Use of power morcellators dropped significantly after the U.S. Food and Drug Administration warned they could spread cancer, according to a new study. Supporters of the devices said complication rates from traditional hysterectomies may rise if use of morcellators decreased, but the study found no increase in these figures.
Surgeons used power morcellators in minimally invasive surgeries such as hysterectomy and fibroid removal. The device enters the abdomen through small incisions instead of the larger cuts made in traditional surgical techniques. Once in the abdomen, the devices shred large masses of tissue for removal through the small incisions. This shortens recovery time.
But in 2014, the FDA warned that tissue shredded by morcellators could contain cancerous cells that may spread throughout the abdominal cavity. Spreading these cells upstages the cancer and makes it more difficult to treat. According to the FDA, 1 in 350 women may have hidden cancer and are at risk of having it spread by the device.
The new study looked at the rates of hysterectomies after the FDA issued its warning. Morcellator use went down, but the danger posed by the devices remains.
“As a result of the FDA guidance, the rate of minimally invasive hysterectomy has declined. However, there is still a risk of cancer in women who undergo morcellation,” lead researcher Dr. Jason Wright said. Wright is an associate professor of obstetrics and gynecology at the Columbia University College of Physicians and Surgeons in New York.
Wright and colleagues collected data from more than 200,000 women who had hysterectomies and published their findings in the August issue of JAMA. Data showed doctors performed 14 percent of minimally invasive hysterectomies with morcellators in 2013. That number fell to just three percent in 2015.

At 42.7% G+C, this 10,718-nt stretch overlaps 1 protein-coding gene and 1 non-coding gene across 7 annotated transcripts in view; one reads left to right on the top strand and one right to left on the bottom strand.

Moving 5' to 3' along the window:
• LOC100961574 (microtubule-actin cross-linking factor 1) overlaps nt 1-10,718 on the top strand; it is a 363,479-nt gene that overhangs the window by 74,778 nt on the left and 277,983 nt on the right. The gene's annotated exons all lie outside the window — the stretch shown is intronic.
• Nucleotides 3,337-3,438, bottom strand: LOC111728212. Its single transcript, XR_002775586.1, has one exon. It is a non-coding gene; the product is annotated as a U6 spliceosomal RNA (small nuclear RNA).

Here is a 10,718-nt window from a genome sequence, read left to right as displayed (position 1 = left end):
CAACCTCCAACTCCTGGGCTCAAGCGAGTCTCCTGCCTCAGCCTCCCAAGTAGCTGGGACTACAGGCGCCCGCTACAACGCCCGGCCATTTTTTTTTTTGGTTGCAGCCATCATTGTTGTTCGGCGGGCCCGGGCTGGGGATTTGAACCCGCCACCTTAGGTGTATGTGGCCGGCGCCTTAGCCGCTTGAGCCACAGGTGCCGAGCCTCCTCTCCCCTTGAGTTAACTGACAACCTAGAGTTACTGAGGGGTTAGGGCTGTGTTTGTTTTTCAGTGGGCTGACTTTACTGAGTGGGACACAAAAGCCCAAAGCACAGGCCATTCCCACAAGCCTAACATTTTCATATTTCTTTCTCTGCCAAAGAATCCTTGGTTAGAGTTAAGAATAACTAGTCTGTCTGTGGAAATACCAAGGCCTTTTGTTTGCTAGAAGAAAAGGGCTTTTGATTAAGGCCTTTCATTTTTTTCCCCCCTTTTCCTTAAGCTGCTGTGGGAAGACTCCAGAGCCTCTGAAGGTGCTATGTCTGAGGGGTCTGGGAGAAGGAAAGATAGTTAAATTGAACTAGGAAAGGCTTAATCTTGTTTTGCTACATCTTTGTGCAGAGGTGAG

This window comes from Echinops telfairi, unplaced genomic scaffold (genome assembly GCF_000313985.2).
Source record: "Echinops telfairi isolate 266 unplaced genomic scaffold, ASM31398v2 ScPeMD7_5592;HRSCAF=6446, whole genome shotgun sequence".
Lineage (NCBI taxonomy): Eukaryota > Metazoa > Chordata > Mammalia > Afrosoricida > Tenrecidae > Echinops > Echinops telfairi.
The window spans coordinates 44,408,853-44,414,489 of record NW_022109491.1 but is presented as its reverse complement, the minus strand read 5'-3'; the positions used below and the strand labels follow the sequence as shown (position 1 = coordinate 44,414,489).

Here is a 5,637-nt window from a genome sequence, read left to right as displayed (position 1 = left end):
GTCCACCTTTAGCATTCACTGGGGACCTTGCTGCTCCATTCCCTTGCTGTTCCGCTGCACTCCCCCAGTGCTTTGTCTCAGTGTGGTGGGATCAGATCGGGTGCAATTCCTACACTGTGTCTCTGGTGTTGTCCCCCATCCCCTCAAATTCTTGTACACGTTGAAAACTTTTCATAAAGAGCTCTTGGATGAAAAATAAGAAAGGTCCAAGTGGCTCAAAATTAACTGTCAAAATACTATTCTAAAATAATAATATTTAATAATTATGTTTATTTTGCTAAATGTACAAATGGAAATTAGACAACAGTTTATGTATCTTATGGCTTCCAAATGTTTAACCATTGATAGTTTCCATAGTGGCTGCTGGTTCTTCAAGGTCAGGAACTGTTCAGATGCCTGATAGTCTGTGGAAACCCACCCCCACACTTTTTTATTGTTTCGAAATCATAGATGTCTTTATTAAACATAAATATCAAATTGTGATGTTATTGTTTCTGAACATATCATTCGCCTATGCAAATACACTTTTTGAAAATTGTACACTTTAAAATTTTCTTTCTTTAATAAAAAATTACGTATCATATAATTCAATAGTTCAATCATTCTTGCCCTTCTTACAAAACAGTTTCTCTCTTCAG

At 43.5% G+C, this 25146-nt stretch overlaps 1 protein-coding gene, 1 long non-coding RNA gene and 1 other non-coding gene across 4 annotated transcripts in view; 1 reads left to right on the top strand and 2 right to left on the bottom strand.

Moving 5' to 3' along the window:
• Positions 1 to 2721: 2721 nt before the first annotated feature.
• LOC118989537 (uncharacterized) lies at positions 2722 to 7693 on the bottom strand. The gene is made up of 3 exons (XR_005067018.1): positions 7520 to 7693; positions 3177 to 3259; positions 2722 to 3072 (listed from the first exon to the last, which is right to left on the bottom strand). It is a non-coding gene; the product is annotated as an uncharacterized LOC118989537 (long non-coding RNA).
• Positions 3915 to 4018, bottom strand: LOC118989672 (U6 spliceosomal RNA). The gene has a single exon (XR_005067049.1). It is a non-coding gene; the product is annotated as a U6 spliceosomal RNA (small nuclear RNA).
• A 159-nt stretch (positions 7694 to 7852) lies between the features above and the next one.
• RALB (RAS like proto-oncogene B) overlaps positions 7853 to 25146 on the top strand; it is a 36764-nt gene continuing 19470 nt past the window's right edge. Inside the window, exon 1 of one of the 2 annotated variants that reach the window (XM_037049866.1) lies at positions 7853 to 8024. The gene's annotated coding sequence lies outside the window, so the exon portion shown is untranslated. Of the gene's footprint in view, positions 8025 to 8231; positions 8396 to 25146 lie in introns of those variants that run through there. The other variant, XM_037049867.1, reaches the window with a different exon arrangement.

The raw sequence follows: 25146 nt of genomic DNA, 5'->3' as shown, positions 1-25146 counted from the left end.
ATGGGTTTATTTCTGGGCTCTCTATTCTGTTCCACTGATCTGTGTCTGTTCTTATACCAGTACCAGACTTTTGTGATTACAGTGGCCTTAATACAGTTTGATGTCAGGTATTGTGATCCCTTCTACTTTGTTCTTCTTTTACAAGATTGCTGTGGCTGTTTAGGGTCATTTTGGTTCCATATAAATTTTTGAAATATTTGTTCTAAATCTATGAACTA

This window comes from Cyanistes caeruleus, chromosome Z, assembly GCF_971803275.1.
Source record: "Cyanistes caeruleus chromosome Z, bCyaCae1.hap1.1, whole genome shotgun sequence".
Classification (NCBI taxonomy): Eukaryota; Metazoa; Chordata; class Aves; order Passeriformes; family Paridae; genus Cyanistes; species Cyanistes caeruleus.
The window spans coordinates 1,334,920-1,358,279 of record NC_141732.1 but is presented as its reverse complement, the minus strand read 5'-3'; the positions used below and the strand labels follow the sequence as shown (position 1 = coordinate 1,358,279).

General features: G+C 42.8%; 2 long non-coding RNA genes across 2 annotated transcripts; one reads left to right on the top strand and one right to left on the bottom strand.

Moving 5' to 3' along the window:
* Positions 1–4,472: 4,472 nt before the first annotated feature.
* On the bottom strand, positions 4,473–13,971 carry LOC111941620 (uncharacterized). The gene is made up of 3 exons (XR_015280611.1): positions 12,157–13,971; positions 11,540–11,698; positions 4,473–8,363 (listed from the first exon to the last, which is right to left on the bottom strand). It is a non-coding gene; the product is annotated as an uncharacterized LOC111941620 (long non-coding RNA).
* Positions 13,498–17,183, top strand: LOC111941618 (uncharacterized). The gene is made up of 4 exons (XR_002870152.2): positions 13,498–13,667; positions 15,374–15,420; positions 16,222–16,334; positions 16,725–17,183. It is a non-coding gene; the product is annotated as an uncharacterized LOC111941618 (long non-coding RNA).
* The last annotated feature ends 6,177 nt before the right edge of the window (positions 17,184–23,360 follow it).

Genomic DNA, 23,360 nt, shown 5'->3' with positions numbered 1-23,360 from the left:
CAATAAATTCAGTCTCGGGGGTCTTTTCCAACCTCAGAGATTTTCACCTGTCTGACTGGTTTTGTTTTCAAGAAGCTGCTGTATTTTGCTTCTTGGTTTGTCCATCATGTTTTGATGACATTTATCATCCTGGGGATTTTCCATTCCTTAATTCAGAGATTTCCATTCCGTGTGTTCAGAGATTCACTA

The FDA first approved morcellators in the late 1990s. After the FDA warning, a number of women who said the device upstaged their cancer filed lawsuits against their makers. The biggest manufacturer, Johnson & Johnson’s Ethicon, pulled its devices from the market. Health insurance companies also stopped covering these procedures.
While morcellator use decreased overall, there are still doctors who support their use. Morcellator supporters advocate more vigilant cancer screening instead of removing the devices from the market.
“Although the worsening of an occult (hidden) malignancy as a result of power morcellation is, of course, tragic, we believe that an approach that combines deliberate patient selection criteria with robust informed consent will help protect women from a negative outcome, while maintaining access to morcellation for women who would benefit from it,” Dr. Hal Lawrence, ACOG Executive Vice President and CEO, said in a 2014 statement.
However, the JAMA study found that doctors who use morcellators are still no better at detecting hidden uterine cancer, the New York Times reported.
Doctors in favor of the devices also said complications from abdominal hysterectomies would rise without morcellator use. The rate of abdominal hysterectomies rose to 31.8 percent from 27.1 percent, yet there was no rise in complications, the study found.
“Paradoxically, although the rate of abdominal hysterectomy increased, no change in the rate of major perioperative complications was found,” the authors wrote.
In fact, researchers found that the complication rate actually decreased over time.
“The big takeaway is that despite all the scrutiny women undergoing morcellation are still at risk for cancer,” Wright told the New York Times. “They need to be counseled about that risk and we need to think carefully about who undergoes surgery with power morcellation.”
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